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The rise of industrialization in the past century has aggravated the stability of the global climate and amplified the natural greenhouse effect to alarming degrees. As each year passes, the global climate crisis becomes increasingly exacerbated by large-scale harmful practices such as electricity generation, manufacturing of goods, deforestation, overconsumption, etc. While these practices are not inherently calamitous, burning fossil fuels to create these goods and services leads to an extensive amount of carbon pollution in the atmosphere. The mass burning of fuels such as coal, oil, or gas leads to thinning of the protective ozone layer, heating up the Earth’s surface at an alarming rate. Many of these consequences are not wholly due to individual practices as much as large corporations; however, it is crucial to advocate for and integrate sustainability as a regular exercise in our lives.
Students interested in the environment and advocating for local, state, and national sustainability practices can get involved in many ways. Numerous organizations have volunteer, internship, or educational opportunities where students can sign up or apply to become involved; these can usually be found via the program's website or through a local career fair, where you can discover involvement information on various associations. For individuals interested in a career in environmental conservation, joining a local organization while in high school can act as a valuable step in getting your voice heard.
Searching for "local environmental organizations in [your area]" is an effective way to become familiar with these organizations' facilitation and community outreach. Most of their websites or social media pages will have an option for the reader to explore volunteer and educational opportunities, internship positions, and careers within their program.
Becoming involved in conservation can also include advocating for legislation; here, you can:
Email/call local legislators (some environmental organizations may already have pre-made email templates).
Head out to a local protest (these can be found through newsletters, websites, social media posts, etc.)
Attend a local meeting open to the public (this can be a great way to share and comprehend the voices of your community).
The National Public Radio compiled a list of methods that can be utilized in school to encourage climate change education (with additional resources for curriculums and lessons).
Besides joining or volunteering for an organization, completing individual research projects can be beneficial in spreading awareness about climate change and conservation. Education is a powerful tool in encouraging the development of increased awareness. There are many resources available online that can be found individually; correspondingly, enrolling in courses through school may also be an effective way to gain experience in the fields of environmental science. Joining or establishing student-led clubs focused on advocacy and climate justice is another way to reinforce the significance of institutionalized ecological education.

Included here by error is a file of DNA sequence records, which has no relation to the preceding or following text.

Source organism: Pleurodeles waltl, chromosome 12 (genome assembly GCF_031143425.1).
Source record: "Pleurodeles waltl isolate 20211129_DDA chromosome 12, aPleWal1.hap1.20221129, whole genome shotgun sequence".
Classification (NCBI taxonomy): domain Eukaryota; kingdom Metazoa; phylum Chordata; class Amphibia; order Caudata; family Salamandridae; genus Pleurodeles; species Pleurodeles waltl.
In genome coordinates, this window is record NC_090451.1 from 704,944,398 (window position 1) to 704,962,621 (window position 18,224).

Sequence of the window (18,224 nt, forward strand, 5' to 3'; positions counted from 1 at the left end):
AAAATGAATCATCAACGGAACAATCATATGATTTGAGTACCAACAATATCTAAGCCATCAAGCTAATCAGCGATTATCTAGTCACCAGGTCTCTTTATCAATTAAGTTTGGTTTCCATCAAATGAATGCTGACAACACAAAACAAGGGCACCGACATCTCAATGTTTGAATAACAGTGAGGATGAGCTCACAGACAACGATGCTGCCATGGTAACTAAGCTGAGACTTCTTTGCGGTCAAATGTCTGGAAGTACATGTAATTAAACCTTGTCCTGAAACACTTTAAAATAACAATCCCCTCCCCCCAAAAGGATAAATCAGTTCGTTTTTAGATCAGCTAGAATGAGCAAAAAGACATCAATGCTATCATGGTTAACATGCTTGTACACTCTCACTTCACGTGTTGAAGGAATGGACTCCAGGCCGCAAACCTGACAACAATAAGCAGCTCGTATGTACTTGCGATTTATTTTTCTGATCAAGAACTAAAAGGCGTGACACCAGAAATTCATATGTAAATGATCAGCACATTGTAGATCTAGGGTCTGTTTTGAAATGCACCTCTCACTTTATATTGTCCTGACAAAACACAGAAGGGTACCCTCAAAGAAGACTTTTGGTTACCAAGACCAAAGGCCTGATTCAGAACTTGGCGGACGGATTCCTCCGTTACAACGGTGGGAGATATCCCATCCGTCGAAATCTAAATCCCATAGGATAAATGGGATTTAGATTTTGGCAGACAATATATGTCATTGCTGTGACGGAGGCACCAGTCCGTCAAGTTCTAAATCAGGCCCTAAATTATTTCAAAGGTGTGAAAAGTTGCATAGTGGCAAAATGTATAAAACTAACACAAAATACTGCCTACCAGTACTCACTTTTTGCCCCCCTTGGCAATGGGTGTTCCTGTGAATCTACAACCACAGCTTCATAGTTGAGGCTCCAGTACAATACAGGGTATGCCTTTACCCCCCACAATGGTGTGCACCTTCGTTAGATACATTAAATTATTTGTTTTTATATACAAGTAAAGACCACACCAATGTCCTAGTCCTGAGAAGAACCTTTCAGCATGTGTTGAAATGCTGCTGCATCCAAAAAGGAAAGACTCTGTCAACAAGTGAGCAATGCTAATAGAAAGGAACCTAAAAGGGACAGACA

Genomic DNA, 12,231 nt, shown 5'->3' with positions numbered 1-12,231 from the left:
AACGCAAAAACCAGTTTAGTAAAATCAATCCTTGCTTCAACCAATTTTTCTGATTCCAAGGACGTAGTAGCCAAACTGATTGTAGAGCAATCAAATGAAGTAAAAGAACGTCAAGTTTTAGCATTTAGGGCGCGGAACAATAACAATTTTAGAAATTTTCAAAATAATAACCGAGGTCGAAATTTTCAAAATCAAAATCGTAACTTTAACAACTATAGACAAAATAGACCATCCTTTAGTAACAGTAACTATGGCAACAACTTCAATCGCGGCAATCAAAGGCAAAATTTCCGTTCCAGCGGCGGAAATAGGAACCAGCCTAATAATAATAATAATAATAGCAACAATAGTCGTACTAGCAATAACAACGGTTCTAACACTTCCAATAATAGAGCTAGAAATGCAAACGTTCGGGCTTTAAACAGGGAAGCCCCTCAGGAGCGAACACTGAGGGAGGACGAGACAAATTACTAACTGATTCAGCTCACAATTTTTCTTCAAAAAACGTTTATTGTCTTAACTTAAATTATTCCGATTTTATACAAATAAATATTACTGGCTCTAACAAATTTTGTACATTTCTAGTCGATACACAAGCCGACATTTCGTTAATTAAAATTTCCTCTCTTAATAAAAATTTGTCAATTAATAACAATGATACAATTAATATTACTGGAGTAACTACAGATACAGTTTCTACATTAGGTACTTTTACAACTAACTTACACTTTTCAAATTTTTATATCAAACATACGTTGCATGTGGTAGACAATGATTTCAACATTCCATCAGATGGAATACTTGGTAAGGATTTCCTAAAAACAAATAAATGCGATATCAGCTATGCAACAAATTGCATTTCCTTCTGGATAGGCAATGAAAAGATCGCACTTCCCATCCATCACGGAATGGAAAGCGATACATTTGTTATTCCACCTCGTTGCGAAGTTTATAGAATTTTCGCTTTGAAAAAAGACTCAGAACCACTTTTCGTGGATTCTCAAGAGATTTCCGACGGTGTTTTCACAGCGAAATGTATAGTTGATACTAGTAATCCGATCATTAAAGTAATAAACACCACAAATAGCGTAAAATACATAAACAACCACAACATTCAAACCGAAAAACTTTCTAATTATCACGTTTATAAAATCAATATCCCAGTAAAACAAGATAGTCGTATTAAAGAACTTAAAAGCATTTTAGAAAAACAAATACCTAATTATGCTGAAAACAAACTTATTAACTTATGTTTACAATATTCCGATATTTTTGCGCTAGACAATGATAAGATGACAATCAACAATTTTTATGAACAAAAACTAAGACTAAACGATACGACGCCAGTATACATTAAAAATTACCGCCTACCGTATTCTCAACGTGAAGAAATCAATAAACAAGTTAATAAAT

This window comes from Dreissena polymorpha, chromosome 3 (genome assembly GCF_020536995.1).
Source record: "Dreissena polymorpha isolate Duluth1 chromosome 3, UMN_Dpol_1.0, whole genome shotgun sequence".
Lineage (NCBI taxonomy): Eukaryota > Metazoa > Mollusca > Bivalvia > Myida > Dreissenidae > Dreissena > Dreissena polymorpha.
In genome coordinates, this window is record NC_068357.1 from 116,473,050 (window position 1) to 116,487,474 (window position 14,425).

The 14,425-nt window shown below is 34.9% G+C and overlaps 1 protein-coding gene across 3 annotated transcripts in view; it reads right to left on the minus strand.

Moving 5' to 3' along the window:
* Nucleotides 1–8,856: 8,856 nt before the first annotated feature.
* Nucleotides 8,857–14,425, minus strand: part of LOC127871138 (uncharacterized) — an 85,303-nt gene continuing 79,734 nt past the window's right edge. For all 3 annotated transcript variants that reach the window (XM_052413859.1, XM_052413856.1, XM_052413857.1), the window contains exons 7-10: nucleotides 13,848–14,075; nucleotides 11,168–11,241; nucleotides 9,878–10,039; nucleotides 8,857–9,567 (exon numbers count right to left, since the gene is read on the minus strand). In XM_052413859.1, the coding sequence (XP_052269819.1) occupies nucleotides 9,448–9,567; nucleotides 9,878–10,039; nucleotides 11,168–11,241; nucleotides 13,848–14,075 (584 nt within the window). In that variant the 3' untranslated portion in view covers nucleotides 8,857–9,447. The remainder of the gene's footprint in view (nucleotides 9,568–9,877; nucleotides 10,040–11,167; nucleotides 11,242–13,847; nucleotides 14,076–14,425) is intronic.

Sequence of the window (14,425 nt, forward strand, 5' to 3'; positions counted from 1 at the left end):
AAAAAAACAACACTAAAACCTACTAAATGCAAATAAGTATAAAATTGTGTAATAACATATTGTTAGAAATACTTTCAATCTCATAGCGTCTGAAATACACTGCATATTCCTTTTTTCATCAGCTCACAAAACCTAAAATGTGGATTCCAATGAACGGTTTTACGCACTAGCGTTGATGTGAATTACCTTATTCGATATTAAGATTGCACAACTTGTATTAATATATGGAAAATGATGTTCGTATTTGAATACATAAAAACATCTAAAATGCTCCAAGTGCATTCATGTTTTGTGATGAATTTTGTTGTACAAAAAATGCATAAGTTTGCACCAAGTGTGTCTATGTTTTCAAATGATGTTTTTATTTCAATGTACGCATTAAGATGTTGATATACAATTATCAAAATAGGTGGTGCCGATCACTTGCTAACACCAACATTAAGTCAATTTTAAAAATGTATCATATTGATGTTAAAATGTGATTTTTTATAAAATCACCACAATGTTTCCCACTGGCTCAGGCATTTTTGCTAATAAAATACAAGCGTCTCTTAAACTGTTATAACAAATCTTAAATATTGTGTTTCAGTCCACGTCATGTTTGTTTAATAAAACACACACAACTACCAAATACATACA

In a climate where it is challenging for young voices to be heard, it is essential that we highlight the merit and drive of our future leaders. Taking the initiative can be as simple as joining a school or local club/organization, carrying out a research project, or campaigning for beneficial legislation.
15 key conservation jobs: Ultimate guide for conservation job seekers. Conservation Careers. (2021, June 8). Retrieved March 30, 2023, from https://www.conservation-careers.com/15-key-conservation-jobs-ultimate-guide-for-conservation-job-seekers/
Directorate-General for Climate Action. (n.d.). Causes of climate change. Climate Action. Retrieved March 30, 2023, from https://climate.ec.europa.eu/climate-change/causes-climate-change_en
Kamenetz, A. (2019, April 25). 8 ways to teach climate change in almost any classroom. NPR. Retrieved March 30, 2023, from https://www.npr.org/2019/04/25/716359470/eight-ways-to-teach-climate-change-in-almost-any-classroom
Ozone depletion and climate change- Defra, UK. Ozone Depletion and Climate Change - Defra, UK. (n.d.). Retrieved March 30, 2023, from https://uk-air.defra.gov.uk/research/ozone-uv/moreinfo?view=deleption-climate- change#:~:text=Ozone%20depletion%20and%20climate%20change%20are%20linked%20in%20a%20number,radiation%2C%20which%20heats%20the%20stratosphere.